Memory Heap and Generation

What is Memory Heap?

A heap is a portion of memory which is used for dynamic allocation. The blocks of the memory in the heap are frequently allocated and freed based on the status of the object. The allocation and release of memory take place in an arbitrary order and hence the unreferenced or dead objects exist in the heap. The memory of the unreferenced objects is reclaimed by the Java program called Garbage Collector.

Java objects are created in Heap and timely switched from one part to another called generation. This switching of objects within heap memory depends on the object’s age. Actually, the memory heap is divided into 3 smaller parts or generations. The reason behind this division is to increase the performance of the object allocation process. This object allocation behaviour is also helpful to enhance the overall performance of the JVM.

Memory Heap Generation Structure
Figure 01: Memory Heap

Memory Heap Generation:

Following are the heap generations:

1. New or Young Generation:

New Generation is further divided into three parts known as Eden space, Survivor 1 space and Survivor 2 space. When an object is first created in the heap, memory gets allocated under a new generation inside Eden space and after subsequent minor garbage collection if an object survives so it gets moved to survivor 1 and then survivor 2. Minor garbage collections can be optimized assuming a high object mortality rate.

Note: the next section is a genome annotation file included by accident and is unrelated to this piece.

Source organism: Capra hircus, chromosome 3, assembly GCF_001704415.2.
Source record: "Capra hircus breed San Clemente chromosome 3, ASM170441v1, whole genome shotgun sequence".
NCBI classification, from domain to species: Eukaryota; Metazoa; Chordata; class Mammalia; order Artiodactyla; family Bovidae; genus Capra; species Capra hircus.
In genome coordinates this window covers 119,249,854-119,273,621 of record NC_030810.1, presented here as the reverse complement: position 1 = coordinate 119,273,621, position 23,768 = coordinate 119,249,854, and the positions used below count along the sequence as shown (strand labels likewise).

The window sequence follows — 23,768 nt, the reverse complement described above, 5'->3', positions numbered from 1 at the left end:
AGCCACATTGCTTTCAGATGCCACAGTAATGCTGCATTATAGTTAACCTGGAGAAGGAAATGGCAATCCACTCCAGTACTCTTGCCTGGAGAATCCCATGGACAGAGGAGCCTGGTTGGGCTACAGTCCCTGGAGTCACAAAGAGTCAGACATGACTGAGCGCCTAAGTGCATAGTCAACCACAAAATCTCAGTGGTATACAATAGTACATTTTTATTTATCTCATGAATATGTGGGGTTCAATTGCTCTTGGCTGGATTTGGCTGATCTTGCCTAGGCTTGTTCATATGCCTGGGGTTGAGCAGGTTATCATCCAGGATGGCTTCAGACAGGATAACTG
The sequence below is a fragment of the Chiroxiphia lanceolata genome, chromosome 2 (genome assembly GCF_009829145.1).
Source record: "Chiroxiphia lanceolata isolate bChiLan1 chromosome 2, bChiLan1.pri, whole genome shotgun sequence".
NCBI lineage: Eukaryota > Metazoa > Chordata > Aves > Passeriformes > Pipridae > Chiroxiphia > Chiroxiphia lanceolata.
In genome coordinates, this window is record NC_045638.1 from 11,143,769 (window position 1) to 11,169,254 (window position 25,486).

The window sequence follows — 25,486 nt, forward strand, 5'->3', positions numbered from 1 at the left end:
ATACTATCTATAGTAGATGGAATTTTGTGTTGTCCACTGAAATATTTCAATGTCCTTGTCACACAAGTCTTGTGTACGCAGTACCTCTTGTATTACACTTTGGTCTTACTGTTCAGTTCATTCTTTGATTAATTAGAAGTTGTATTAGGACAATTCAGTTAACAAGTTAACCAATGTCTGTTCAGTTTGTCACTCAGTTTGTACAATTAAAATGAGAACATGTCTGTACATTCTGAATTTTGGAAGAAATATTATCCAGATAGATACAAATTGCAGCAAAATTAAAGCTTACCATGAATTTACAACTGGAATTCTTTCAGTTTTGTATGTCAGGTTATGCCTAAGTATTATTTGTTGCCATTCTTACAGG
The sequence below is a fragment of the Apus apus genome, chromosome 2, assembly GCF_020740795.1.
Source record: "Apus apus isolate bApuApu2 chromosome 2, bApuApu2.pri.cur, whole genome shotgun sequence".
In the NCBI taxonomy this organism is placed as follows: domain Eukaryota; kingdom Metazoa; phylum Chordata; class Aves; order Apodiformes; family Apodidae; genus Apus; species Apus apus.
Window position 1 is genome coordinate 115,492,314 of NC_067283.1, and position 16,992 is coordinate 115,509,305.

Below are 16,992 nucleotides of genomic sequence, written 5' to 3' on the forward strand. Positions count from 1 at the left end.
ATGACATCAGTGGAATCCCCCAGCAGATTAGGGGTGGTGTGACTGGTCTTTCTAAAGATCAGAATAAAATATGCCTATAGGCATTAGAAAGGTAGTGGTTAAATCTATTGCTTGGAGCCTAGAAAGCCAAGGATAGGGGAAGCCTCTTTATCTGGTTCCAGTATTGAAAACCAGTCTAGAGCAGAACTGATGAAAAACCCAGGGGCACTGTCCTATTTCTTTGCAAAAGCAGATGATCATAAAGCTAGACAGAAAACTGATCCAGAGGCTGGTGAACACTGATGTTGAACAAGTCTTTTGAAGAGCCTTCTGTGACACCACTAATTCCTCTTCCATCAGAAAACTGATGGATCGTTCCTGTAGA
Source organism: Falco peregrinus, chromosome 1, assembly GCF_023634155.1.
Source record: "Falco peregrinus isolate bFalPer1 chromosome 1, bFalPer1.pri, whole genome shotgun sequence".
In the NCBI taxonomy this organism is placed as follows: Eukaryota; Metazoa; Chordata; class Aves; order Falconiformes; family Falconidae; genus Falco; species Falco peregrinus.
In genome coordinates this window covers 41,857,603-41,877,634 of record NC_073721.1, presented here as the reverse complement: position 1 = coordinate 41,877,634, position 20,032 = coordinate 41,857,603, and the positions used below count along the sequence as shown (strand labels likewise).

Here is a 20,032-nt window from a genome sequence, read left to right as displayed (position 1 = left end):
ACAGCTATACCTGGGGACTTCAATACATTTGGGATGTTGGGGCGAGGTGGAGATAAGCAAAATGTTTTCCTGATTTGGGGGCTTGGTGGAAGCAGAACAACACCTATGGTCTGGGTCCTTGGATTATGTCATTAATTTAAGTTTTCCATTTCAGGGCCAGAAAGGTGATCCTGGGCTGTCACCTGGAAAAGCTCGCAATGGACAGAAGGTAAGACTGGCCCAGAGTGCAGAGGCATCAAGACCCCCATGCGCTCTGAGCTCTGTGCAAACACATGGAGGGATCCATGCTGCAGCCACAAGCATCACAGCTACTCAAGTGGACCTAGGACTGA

2. Old or Tenured Generation:

The Old Generation is used to store long-surviving objects. Typically, a threshold is set for the young generation object and when that age is met, the object gets moved to the old generation. Eventually, the old generation needs to be collected. This event is called a major garbage collection. Major garbage collection reclaimed the memory of the old generation.

3. Permanent Generation:

This space is reserved and used by JVM to store Metadata about classes and methods, String pool and Class level details. The permanent generation is populated by the JVM at runtime based on classes in use by the application. In addition, Java SE library classes and methods may be stored here.

This article describes the Heap from a Garbage Collection point of view. In the further article, you come to know about how does GC work?

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